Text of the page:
Bravery is often first sold to us through kids’ movies. Our initial exposure to adversity comes through cartoon characters and beloved talking animal sidekicks. We watch the men fight for the women, or whatever glory it is they seek, and thanks to a lot of people that blazed the trail before us, we now get to watch the women fight just as hard for things more substantial than the traditional limiting feminine role (i.e. those in search for Prince Charming). The bad guy comes pretty clear-cut, and he/she is wholly bad, making them clear to identify from the beginning.
We grow up, and we stop buying it. We realize that we don’t need to fight for every aspect of our lives to fall into place. We understand that no one is entirely good or bad, and we must then decide if we want to code them as a villain or an ally or write them entirely out of the story. We start to see how evil doesn’t look like a caricatured purple octopus with glowing green powers and a life-bounding contract with an extremely unfair ultimatum. No. The villains we face as we grow up are the ones who tell us that we do not have what it takes to overcome our obstacles. We begin to see the fact that watching brave men fight and act aggressive means that there leaves little room for sensitivity, fragility, expression of emotion that surpasses rescuing someone from the top of a tower in the name of love. The animal sidekicks correspond with our teachers, our friends, our family, and anyone else that shows us the light and helps us on our journey (just usually not in song-form). Before we know it, we are growing up, and the possibilities are endless.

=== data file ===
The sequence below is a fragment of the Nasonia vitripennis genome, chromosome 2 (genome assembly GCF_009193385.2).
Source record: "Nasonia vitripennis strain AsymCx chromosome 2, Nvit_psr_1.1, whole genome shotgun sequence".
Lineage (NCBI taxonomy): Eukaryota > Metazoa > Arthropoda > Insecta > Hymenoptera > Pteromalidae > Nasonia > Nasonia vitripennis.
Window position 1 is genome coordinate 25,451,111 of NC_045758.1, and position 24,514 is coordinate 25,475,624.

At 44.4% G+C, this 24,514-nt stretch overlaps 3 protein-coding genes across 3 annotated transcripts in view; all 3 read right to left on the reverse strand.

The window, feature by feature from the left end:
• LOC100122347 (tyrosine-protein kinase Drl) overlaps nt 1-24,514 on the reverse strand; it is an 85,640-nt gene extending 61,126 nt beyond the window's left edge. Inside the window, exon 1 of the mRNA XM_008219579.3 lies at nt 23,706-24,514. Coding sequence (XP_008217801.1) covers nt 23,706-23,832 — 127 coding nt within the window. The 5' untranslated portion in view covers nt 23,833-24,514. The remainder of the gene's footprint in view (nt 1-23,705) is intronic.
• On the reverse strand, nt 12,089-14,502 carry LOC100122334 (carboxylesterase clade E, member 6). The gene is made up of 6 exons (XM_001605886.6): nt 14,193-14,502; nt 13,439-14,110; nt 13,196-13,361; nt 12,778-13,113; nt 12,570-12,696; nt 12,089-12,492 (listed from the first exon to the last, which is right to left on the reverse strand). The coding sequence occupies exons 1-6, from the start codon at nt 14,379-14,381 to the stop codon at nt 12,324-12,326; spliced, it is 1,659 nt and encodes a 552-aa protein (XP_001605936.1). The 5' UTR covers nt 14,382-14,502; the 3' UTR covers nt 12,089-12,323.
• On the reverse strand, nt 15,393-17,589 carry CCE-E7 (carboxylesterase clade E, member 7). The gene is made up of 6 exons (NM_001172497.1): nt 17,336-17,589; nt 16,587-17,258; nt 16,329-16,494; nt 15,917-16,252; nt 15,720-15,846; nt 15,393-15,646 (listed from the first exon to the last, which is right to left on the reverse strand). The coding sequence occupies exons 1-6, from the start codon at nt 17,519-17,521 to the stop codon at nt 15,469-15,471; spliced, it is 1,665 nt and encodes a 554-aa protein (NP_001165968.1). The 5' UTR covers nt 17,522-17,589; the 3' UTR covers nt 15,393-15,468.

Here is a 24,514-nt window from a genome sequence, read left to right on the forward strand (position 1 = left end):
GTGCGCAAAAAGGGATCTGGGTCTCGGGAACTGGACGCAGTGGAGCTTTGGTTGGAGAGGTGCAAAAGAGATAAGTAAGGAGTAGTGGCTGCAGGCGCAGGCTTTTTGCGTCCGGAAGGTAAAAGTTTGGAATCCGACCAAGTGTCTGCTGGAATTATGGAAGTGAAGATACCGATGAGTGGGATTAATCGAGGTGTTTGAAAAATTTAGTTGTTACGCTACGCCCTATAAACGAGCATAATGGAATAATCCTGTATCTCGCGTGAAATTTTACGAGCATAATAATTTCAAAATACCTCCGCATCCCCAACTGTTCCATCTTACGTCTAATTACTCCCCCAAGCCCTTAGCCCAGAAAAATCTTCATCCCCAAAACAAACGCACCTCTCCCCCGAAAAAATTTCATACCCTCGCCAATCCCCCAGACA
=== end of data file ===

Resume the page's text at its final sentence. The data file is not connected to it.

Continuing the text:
We decide that maybe bravery isn’t getting dressed up to go to a ball. Maybe bravery is deciding to stay home and sit with ourselves for a while. We start to realize that the magic we have watched onscreen is actually the result of making good, conscious choices that we face every day. Maybe we don’t need to climb towers or go on adventures. Maybe the bravery lies in deciding that we are good enough on the ground we stand on. Maybe bravery isn’t trying to go on despite our troubles, but rather, letting things unravel until we finally open up to someone else. Bravery is admitting defeat sometimes. Bravery is bearing your ugly side. Bravery is also letting yourself be good enough, letting yourself feel something for someone other than yourself. And bravery is knowing that this isn’t all there is. On the other side of our hurdles lies exactly what we’ve been waiting for. On the other side of our fears of failure, abandonment, complacency, and imprisonment lies success, intimacy, growth, and freedom. We lead our own way. We make our own team and serve as our own coach.
So, at the end of the day, it doesn’t come down to sword fights, great heights, or glowing lights. It’s us, and it’s how we work together.
We don’t need any more heroes. What we need most is friendship.